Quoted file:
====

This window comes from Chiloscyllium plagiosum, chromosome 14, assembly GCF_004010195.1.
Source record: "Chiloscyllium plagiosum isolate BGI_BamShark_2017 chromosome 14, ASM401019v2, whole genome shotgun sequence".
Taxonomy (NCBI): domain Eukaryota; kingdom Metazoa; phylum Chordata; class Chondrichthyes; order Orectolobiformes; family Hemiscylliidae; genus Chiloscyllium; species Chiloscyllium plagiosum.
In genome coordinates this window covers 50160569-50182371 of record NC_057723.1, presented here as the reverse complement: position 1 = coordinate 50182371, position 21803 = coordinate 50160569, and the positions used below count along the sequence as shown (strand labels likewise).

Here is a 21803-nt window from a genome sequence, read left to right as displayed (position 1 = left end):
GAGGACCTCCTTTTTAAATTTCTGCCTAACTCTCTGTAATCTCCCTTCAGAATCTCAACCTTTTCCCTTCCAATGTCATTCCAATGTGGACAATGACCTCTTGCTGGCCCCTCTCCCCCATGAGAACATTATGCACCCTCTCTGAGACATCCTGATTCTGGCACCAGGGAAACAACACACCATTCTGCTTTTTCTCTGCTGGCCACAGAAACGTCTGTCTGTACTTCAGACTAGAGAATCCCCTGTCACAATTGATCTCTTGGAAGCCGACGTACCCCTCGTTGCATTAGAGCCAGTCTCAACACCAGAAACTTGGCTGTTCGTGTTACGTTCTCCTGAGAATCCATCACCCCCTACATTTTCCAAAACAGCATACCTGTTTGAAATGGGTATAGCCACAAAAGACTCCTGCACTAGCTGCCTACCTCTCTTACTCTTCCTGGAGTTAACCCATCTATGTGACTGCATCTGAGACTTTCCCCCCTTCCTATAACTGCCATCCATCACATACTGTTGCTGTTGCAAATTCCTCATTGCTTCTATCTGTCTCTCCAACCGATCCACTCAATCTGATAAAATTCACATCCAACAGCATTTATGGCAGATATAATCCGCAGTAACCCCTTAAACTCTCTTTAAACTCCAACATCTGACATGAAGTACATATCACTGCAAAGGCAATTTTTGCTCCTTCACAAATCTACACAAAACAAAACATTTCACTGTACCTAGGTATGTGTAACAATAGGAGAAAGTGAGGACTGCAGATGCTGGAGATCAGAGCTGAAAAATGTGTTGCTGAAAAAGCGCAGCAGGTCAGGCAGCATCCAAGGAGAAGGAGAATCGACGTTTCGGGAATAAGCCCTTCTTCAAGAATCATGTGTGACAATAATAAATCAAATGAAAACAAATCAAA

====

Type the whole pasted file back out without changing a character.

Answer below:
This window comes from Chiloscyllium plagiosum, chromosome 14, assembly GCF_004010195.1.
Source record: "Chiloscyllium plagiosum isolate BGI_BamShark_2017 chromosome 14, ASM401019v2, whole genome shotgun sequence".
Taxonomy (NCBI): domain Eukaryota; kingdom Metazoa; phylum Chordata; class Chondrichthyes; order Orectolobiformes; family Hemiscylliidae; genus Chiloscyllium; species Chiloscyllium plagiosum.
In genome coordinates this window covers 50160569-50182371 of record NC_057723.1, presented here as the reverse complement: position 1 = coordinate 50182371, position 21803 = coordinate 50160569, and the positions used below count along the sequence as shown (strand labels likewise).

Here is a 21803-nt window from a genome sequence, read left to right as displayed (position 1 = left end):
GAGGACCTCCTTTTTAAATTTCTGCCTAACTCTCTGTAATCTCCCTTCAGAATCTCAACCTTTTCCCTTCCAATGTCATTCCAATGTGGACAATGACCTCTTGCTGGCCCCTCTCCCCCATGAGAACATTATGCACCCTCTCTGAGACATCCTGATTCTGGCACCAGGGAAACAACACACCATTCTGCTTTTTCTCTGCTGGCCACAGAAACGTCTGTCTGTACTTCAGACTAGAGAATCCCCTGTCACAATTGATCTCTTGGAAGCCGACGTACCCCTCGTTGCATTAGAGCCAGTCTCAACACCAGAAACTTGGCTGTTCGTGTTACGTTCTCCTGAGAATCCATCACCCCCTACATTTTCCAAAACAGCATACCTGTTTGAAATGGGTATAGCCACAAAAGACTCCTGCACTAGCTGCCTACCTCTCTTACTCTTCCTGGAGTTAACCCATCTATGTGACTGCATCTGAGACTTTCCCCCCTTCCTATAACTGCCATCCATCACATACTGTTGCTGTTGCAAATTCCTCATTGCTTCTATCTGTCTCTCCAACCGATCCACTCAATCTGATAAAATTCACATCCAACAGCATTTATGGCAGATATAATCCGCAGTAACCCCTTAAACTCTCTTTAAACTCCAACATCTGACATGAAGTACATATCACTGCAAAGGCAATTTTTGCTCCTTCACAAATCTACACAAAACAAAACATTTCACTGTACCTAGGTATGTGTAACAATAGGAGAAAGTGAGGACTGCAGATGCTGGAGATCAGAGCTGAAAAATGTGTTGCTGAAAAAGCGCAGCAGGTCAGGCAGCATCCAAGGAGAAGGAGAATCGACGTTTCGGGAATAAGCCCTTCTTCAAGAATCATGTGTGACAATAATAAATCAAATGAAAACAAATCAAA